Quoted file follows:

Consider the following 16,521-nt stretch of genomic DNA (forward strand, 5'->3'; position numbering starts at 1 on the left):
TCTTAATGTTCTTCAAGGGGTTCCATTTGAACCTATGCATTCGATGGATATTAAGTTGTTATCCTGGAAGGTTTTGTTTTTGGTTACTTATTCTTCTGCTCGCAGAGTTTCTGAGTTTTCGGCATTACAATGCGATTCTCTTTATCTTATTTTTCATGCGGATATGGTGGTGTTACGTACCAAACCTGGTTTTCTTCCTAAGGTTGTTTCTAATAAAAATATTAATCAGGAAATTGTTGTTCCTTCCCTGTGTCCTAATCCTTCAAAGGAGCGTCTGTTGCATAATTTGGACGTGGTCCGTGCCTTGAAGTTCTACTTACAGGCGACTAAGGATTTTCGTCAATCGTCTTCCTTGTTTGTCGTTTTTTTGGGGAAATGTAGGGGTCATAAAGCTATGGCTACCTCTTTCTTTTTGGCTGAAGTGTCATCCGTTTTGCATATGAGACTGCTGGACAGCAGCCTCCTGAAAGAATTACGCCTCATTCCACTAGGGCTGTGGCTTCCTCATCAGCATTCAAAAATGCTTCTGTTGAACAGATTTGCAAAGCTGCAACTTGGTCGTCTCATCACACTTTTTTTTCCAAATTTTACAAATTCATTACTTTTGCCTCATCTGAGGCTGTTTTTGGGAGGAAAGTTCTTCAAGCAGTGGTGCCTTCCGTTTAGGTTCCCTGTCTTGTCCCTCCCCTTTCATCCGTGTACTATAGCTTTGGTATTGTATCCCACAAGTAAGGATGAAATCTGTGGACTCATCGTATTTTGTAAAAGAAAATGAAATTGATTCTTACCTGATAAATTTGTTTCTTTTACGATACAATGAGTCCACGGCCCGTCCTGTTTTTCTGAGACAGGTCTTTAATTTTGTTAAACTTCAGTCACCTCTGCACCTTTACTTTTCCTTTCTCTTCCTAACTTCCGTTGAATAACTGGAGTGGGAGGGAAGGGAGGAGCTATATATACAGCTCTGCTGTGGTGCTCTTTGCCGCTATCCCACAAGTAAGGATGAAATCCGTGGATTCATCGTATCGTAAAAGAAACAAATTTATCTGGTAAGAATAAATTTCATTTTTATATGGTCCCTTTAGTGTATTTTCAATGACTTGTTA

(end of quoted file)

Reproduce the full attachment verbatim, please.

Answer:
Consider the following 16,521-nt stretch of genomic DNA (forward strand, 5'->3'; position numbering starts at 1 on the left):
TCTTAATGTTCTTCAAGGGGTTCCATTTGAACCTATGCATTCGATGGATATTAAGTTGTTATCCTGGAAGGTTTTGTTTTTGGTTACTTATTCTTCTGCTCGCAGAGTTTCTGAGTTTTCGGCATTACAATGCGATTCTCTTTATCTTATTTTTCATGCGGATATGGTGGTGTTACGTACCAAACCTGGTTTTCTTCCTAAGGTTGTTTCTAATAAAAATATTAATCAGGAAATTGTTGTTCCTTCCCTGTGTCCTAATCCTTCAAAGGAGCGTCTGTTGCATAATTTGGACGTGGTCCGTGCCTTGAAGTTCTACTTACAGGCGACTAAGGATTTTCGTCAATCGTCTTCCTTGTTTGTCGTTTTTTTGGGGAAATGTAGGGGTCATAAAGCTATGGCTACCTCTTTCTTTTTGGCTGAAGTGTCATCCGTTTTGCATATGAGACTGCTGGACAGCAGCCTCCTGAAAGAATTACGCCTCATTCCACTAGGGCTGTGGCTTCCTCATCAGCATTCAAAAATGCTTCTGTTGAACAGATTTGCAAAGCTGCAACTTGGTCGTCTCATCACACTTTTTTTTCCAAATTTTACAAATTCATTACTTTTGCCTCATCTGAGGCTGTTTTTGGGAGGAAAGTTCTTCAAGCAGTGGTGCCTTCCGTTTAGGTTCCCTGTCTTGTCCCTCCCCTTTCATCCGTGTACTATAGCTTTGGTATTGTATCCCACAAGTAAGGATGAAATCTGTGGACTCATCGTATTTTGTAAAAGAAAATGAAATTGATTCTTACCTGATAAATTTGTTTCTTTTACGATACAATGAGTCCACGGCCCGTCCTGTTTTTCTGAGACAGGTCTTTAATTTTGTTAAACTTCAGTCACCTCTGCACCTTTACTTTTCCTTTCTCTTCCTAACTTCCGTTGAATAACTGGAGTGGGAGGGAAGGGAGGAGCTATATATACAGCTCTGCTGTGGTGCTCTTTGCCGCTATCCCACAAGTAAGGATGAAATCCGTGGATTCATCGTATCGTAAAAGAAACAAATTTATCTGGTAAGAATAAATTTCATTTTTATATGGTCCCTTTAGTGTATTTTCAATGACTTGTTA